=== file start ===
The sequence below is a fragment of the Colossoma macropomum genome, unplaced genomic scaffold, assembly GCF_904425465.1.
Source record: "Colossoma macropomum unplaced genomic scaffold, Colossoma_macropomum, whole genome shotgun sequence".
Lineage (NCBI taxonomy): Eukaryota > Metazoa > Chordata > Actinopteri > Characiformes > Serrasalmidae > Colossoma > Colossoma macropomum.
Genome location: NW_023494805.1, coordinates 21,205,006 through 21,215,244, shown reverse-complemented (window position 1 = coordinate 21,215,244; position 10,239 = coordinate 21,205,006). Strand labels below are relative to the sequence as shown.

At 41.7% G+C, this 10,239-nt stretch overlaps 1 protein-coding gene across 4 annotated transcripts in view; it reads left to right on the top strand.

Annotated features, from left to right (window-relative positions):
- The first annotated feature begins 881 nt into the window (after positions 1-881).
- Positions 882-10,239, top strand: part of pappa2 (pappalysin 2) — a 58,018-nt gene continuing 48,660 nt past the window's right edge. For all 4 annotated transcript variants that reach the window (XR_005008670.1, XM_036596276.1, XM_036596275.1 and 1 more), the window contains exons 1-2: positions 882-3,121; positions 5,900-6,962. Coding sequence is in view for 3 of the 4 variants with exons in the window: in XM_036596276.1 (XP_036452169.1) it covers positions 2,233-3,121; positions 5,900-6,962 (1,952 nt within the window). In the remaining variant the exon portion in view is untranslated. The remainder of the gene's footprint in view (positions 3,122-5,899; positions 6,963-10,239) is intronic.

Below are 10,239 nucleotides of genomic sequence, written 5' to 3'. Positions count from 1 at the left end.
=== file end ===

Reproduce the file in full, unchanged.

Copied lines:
The sequence below is a fragment of the Colossoma macropomum genome, unplaced genomic scaffold, assembly GCF_904425465.1.
Source record: "Colossoma macropomum unplaced genomic scaffold, Colossoma_macropomum, whole genome shotgun sequence".
Lineage (NCBI taxonomy): Eukaryota > Metazoa > Chordata > Actinopteri > Characiformes > Serrasalmidae > Colossoma > Colossoma macropomum.
Genome location: NW_023494805.1, coordinates 21,205,006 through 21,215,244, shown reverse-complemented (window position 1 = coordinate 21,215,244; position 10,239 = coordinate 21,205,006). Strand labels below are relative to the sequence as shown.

At 41.7% G+C, this 10,239-nt stretch overlaps 1 protein-coding gene across 4 annotated transcripts in view; it reads left to right on the top strand.

Annotated features, from left to right (window-relative positions):
- The first annotated feature begins 881 nt into the window (after positions 1-881).
- Positions 882-10,239, top strand: part of pappa2 (pappalysin 2) — a 58,018-nt gene continuing 48,660 nt past the window's right edge. For all 4 annotated transcript variants that reach the window (XR_005008670.1, XM_036596276.1, XM_036596275.1 and 1 more), the window contains exons 1-2: positions 882-3,121; positions 5,900-6,962. Coding sequence is in view for 3 of the 4 variants with exons in the window: in XM_036596276.1 (XP_036452169.1) it covers positions 2,233-3,121; positions 5,900-6,962 (1,952 nt within the window). In the remaining variant the exon portion in view is untranslated. The remainder of the gene's footprint in view (positions 3,122-5,899; positions 6,963-10,239) is intronic.

Below are 10,239 nucleotides of genomic sequence, written 5' to 3'. Positions count from 1 at the left end.